Apollo 8 orbited the moon on Christmas Eve fifty years ago. Here is the story of the memorable voyage
The origins of the Apollo program lie in the speech by President Kennedy on May 25, 1961. In the speech Kennedy went about setting a goal that by the end of the decade of “landing a man on the moon and returning him safely to the earth.”
The United States space program began with the one man Mercury program as Americans first orbited the earth and learned about space. This was followed by the Gemini program, which carried two astronauts. This program taught the US how to operate in space. This all led to the three astronaut Apollo program.
Apollo began tragically. During a routine test Gus Grissom, Roger White and Ed Chaffee burned alive in the capsule on the launch pad. The men of the Apollo I crew were buried with full military honors www.doctoraviation.com/apollo-1-the-cost-of-getting-to-the-moon/
NASA launched Apollo 7 on October 11, 1968. The mission tested the command module in earth orbit. It was a “test drive” so to speak. Eventually a fully decked out Apollo mission would have three parts or modules: the command module (where the three astronauts normally worked), the service module (carrying most of the equipment to operate the crafts) and the lunar module which would separate from the main craft and carry two men to the surface of the moon. The lunar module would then take off and reunite with the command module for the trip back to earth.
Apollo 8 was originally slated to test the Lunar Module in earth’s orbit. However, the Lunar Module was not ready. As it is said, “Flexibility is the key airpower”. The mission was changed be the first Apollo mission to orbit to the moon. The craft lifted off on December 21, 1968.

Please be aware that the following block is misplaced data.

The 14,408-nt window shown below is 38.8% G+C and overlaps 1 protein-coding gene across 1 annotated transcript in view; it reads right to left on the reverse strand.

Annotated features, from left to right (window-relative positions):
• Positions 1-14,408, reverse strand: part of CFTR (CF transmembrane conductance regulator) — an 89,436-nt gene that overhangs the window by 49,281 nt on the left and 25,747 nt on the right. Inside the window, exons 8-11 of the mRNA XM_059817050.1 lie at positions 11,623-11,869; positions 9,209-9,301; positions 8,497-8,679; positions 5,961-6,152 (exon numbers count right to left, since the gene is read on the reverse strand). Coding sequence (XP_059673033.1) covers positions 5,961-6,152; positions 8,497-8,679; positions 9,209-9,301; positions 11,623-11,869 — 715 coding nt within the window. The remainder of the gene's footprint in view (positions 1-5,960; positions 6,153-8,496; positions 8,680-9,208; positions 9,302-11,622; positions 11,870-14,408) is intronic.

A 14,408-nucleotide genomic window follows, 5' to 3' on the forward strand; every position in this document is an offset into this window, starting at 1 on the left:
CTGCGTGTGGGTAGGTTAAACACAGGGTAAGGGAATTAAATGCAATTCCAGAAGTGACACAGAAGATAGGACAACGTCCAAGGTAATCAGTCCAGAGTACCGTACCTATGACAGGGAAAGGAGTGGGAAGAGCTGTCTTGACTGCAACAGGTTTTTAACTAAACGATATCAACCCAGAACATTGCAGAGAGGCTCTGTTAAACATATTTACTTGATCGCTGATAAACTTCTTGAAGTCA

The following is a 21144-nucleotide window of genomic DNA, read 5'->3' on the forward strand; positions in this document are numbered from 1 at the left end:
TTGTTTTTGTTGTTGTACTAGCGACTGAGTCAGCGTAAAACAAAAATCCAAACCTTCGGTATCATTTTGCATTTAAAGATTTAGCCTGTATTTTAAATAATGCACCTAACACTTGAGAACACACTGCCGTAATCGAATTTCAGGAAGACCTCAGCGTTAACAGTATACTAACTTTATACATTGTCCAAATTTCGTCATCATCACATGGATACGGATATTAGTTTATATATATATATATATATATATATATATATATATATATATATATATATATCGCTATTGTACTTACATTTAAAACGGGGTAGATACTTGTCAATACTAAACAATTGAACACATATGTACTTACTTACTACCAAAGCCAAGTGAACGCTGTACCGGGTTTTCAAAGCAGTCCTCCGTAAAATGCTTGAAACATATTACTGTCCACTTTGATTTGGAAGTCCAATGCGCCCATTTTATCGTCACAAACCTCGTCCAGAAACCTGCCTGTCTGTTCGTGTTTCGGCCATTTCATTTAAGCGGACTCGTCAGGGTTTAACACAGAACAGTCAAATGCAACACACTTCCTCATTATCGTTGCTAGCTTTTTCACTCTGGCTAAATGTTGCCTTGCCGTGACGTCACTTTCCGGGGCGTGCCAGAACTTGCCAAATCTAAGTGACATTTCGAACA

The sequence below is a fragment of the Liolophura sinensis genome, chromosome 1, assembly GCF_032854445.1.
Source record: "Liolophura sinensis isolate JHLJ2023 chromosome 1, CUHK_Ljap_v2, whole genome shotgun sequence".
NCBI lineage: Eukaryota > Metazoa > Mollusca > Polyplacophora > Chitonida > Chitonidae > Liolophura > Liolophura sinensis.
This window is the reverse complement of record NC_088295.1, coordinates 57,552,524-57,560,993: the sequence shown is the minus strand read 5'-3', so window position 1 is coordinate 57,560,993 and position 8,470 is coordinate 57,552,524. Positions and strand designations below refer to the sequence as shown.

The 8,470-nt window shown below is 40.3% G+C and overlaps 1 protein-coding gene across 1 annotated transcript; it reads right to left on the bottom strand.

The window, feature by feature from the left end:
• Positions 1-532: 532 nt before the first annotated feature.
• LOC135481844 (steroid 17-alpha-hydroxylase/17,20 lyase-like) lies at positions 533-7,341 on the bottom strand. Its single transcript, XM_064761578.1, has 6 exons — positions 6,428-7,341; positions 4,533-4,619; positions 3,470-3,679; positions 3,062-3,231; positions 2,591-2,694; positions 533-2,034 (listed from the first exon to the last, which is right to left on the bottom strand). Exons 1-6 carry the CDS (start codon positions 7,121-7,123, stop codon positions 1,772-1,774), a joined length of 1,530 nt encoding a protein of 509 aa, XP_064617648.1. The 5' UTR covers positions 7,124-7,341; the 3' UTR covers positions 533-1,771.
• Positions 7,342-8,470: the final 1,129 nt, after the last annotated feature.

Onboard was Frank Borman, William Anders and Jim Lovell. Frank Borman (right) went on to become the President of Eastern Airlines. Anders (center) served as Ambassador to Norway. Finally, Jim Lovell (left) later commanded Apollo 13. Tom Hanks immortally portrayed Lovell in the film of the same name.
Apollo reached the moon’s orbit on December 24, 1968. William Anders snapped the famous photo, now known as “Earthrise” on the morning of Christmas Eve 1968.
The mission was a rousing success. However, what is remembered best by Americans over the age of 60 was the touching message sent back to earth by the crew on Christmas Eve 1868. Rather than “steal their thunder” I leave you to watch and hear the message.
Merry Christmas to all. “God bless all of you, all of you, on the good earth.”
For a summary of each Apollo mission see: https://nssdc.gsfc.nasa.gov/planetary/lunar/apollo.html